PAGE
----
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Central African soil infrared library

Information about soil properties is not only crucial for efficient and sustainable agricultural production, but also to understand nutrient cycles and fluxes. Compared to traditional wet chemistry analyses of soil samples, infrared spectroscopy produces fast and reproducible results which can overcome spatial heterogeneity. Functional groups of organic matter and mineralogy trigger distinct absorbance peaks in the mid-infrared range. Based on the spectra calibrated to chemical reference values, concentrations of substances can be derived.

In developing countries, infrared spectroscopy can serve as an especially promising tool for soil analysis due to its low costs and simple handling that minimizes chemical consumables. To further reduce the necessity for expensive wet chemistry analyses, large-scale infrared libraries need to be developed.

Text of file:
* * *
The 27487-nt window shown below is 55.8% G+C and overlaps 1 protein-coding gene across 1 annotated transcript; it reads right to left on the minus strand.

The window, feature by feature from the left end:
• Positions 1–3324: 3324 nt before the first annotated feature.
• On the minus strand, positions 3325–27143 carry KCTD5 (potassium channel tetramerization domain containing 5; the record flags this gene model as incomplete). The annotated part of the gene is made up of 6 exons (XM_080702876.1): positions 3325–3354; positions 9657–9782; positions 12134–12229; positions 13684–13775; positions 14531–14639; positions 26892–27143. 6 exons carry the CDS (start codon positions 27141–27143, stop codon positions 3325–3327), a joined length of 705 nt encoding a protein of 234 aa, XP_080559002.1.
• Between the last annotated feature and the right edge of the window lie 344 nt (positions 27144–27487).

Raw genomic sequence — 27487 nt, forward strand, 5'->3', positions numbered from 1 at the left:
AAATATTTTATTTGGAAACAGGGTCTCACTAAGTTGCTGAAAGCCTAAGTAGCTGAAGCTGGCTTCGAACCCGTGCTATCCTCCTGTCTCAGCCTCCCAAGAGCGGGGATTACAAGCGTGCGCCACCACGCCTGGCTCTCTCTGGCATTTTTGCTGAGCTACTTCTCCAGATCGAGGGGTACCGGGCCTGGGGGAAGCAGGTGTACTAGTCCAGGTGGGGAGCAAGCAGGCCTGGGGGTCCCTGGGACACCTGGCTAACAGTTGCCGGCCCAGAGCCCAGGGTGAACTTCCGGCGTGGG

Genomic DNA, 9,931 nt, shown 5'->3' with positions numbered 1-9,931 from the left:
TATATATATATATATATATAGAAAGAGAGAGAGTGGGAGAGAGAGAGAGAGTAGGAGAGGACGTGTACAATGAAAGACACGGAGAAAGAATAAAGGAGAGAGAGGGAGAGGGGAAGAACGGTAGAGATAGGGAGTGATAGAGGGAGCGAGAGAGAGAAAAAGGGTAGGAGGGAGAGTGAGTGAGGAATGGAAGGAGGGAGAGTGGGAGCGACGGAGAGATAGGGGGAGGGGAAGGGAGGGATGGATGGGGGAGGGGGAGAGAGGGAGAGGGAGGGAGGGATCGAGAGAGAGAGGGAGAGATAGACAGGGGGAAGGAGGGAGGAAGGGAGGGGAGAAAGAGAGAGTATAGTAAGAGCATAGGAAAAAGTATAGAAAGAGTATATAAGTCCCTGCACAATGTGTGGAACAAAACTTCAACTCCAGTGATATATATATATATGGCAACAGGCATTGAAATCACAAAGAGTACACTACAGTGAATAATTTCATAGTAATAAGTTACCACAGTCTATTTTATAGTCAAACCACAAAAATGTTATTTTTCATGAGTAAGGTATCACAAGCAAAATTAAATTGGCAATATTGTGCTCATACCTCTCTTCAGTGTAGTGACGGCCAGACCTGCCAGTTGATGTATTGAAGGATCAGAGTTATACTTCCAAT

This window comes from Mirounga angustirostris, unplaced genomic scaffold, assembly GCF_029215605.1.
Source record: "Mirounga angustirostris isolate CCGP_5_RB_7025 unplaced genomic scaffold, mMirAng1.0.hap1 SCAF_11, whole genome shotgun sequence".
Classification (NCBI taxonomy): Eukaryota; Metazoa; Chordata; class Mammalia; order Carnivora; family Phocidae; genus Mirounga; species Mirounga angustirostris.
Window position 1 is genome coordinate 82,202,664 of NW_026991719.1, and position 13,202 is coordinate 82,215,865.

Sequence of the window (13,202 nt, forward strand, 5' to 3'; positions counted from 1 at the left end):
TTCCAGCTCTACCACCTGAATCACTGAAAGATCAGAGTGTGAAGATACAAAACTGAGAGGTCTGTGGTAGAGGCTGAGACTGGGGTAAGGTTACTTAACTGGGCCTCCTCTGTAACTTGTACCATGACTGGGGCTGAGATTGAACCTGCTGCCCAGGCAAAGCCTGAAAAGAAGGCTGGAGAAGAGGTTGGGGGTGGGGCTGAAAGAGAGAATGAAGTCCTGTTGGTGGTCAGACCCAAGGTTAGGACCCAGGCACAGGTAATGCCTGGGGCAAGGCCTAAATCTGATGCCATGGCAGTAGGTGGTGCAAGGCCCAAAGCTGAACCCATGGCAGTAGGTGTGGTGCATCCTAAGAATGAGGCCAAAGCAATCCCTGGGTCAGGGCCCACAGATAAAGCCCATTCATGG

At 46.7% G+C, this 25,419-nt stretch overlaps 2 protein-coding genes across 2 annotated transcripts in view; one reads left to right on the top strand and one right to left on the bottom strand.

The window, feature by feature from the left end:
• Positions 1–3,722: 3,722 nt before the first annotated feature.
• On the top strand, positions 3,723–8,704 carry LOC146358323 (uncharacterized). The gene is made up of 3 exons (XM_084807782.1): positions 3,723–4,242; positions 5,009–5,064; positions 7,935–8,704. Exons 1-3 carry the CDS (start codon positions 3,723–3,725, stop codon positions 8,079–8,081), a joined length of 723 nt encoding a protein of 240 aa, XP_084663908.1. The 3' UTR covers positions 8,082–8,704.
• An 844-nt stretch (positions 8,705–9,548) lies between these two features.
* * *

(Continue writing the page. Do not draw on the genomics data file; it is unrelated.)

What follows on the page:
We have collected a large set of more than 1800 soil samples from past projects in the Congo Basin and along the Albertine Rift, the western branch of the East African Rift System. Samples were scanned on a mid-infrared spectrometer and analyzed using a memory-based learning algorithm. Total carbon and nitrogen were accurately predicted for distinct regions of central Africa–a first step to fill the gap of soil data of this large but understudied area. The resultant open-access library is continuously updated and expanded with additional soil properties and new samples.
Summerauer, L., Baumann, P., Ramirez-Lopez, L., Barthel, M., Bauters, M., Bukombe, B., Reichenbach, M., Boeckx, P., Kearsley, E., Van Oost, K., Vanlauwe, B., Chiragaga, D., Heri-Kazi, A. B., Moonen, P., Sila, A., Shepherd, K., Bazirake Mujinya, B., Van Ranst, E., Baert, G., Doetterl, S., and Six, J.: The central African soil spectral library: a new soil infrared repository and a geographical prediction analysis, SOIL, 7, 693–715,, 2021.
Data availability/GitHub repository:
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